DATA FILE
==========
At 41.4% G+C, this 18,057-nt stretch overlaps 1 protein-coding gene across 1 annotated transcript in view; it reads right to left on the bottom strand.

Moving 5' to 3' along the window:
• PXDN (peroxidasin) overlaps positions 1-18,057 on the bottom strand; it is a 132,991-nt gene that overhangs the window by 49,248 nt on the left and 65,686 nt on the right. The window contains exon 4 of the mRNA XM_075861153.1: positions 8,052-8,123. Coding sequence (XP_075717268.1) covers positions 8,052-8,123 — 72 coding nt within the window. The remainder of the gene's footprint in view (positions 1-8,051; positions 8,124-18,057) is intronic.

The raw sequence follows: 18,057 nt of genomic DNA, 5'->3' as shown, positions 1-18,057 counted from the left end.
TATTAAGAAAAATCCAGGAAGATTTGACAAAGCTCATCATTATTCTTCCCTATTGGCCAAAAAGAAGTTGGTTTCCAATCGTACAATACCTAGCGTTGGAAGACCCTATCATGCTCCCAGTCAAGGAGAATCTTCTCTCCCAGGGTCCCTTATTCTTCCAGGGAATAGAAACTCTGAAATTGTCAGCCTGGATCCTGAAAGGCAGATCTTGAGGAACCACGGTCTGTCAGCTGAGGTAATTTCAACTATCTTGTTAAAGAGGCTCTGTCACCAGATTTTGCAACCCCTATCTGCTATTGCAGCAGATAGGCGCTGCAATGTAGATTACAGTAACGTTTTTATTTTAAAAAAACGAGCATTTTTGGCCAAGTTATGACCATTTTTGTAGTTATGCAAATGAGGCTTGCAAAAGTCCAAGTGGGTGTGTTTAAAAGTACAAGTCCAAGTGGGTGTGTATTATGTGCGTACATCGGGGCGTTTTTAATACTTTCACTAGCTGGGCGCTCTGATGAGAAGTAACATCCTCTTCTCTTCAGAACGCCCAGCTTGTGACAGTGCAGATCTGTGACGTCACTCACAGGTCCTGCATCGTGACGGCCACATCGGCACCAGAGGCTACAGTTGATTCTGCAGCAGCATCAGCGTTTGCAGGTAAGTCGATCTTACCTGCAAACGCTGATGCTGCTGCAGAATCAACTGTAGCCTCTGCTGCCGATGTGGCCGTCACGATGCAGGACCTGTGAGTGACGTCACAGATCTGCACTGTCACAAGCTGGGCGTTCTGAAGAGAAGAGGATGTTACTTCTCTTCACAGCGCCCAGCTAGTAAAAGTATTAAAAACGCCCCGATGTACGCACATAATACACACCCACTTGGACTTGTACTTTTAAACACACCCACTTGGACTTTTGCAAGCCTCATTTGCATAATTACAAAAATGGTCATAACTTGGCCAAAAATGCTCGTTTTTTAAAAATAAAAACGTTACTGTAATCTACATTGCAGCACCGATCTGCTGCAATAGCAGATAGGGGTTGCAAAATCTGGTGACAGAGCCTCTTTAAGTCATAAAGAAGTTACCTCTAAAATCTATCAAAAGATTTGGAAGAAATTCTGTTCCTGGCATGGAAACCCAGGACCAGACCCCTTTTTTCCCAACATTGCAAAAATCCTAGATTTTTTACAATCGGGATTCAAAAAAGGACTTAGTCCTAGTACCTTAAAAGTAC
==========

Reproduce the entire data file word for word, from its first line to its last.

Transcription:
At 41.4% G+C, this 18,057-nt stretch overlaps 1 protein-coding gene across 1 annotated transcript in view; it reads right to left on the bottom strand.

Moving 5' to 3' along the window:
• PXDN (peroxidasin) overlaps positions 1-18,057 on the bottom strand; it is a 132,991-nt gene that overhangs the window by 49,248 nt on the left and 65,686 nt on the right. The window contains exon 4 of the mRNA XM_075861153.1: positions 8,052-8,123. Coding sequence (XP_075717268.1) covers positions 8,052-8,123 — 72 coding nt within the window. The remainder of the gene's footprint in view (positions 1-8,051; positions 8,124-18,057) is intronic.

The raw sequence follows: 18,057 nt of genomic DNA, 5'->3' as shown, positions 1-18,057 counted from the left end.
TATTAAGAAAAATCCAGGAAGATTTGACAAAGCTCATCATTATTCTTCCCTATTGGCCAAAAAGAAGTTGGTTTCCAATCGTACAATACCTAGCGTTGGAAGACCCTATCATGCTCCCAGTCAAGGAGAATCTTCTCTCCCAGGGTCCCTTATTCTTCCAGGGAATAGAAACTCTGAAATTGTCAGCCTGGATCCTGAAAGGCAGATCTTGAGGAACCACGGTCTGTCAGCTGAGGTAATTTCAACTATCTTGTTAAAGAGGCTCTGTCACCAGATTTTGCAACCCCTATCTGCTATTGCAGCAGATAGGCGCTGCAATGTAGATTACAGTAACGTTTTTATTTTAAAAAAACGAGCATTTTTGGCCAAGTTATGACCATTTTTGTAGTTATGCAAATGAGGCTTGCAAAAGTCCAAGTGGGTGTGTTTAAAAGTACAAGTCCAAGTGGGTGTGTATTATGTGCGTACATCGGGGCGTTTTTAATACTTTCACTAGCTGGGCGCTCTGATGAGAAGTAACATCCTCTTCTCTTCAGAACGCCCAGCTTGTGACAGTGCAGATCTGTGACGTCACTCACAGGTCCTGCATCGTGACGGCCACATCGGCACCAGAGGCTACAGTTGATTCTGCAGCAGCATCAGCGTTTGCAGGTAAGTCGATCTTACCTGCAAACGCTGATGCTGCTGCAGAATCAACTGTAGCCTCTGCTGCCGATGTGGCCGTCACGATGCAGGACCTGTGAGTGACGTCACAGATCTGCACTGTCACAAGCTGGGCGTTCTGAAGAGAAGAGGATGTTACTTCTCTTCACAGCGCCCAGCTAGTAAAAGTATTAAAAACGCCCCGATGTACGCACATAATACACACCCACTTGGACTTGTACTTTTAAACACACCCACTTGGACTTTTGCAAGCCTCATTTGCATAATTACAAAAATGGTCATAACTTGGCCAAAAATGCTCGTTTTTTAAAAATAAAAACGTTACTGTAATCTACATTGCAGCACCGATCTGCTGCAATAGCAGATAGGGGTTGCAAAATCTGGTGACAGAGCCTCTTTAAGTCATAAAGAAGTTACCTCTAAAATCTATCAAAAGATTTGGAAGAAATTCTGTTCCTGGCATGGAAACCCAGGACCAGACCCCTTTTTTCCCAACATTGCAAAAATCCTAGATTTTTTACAATCGGGATTCAAAAAAGGACTTAGTCCTAGTACCTTAAAAGTAC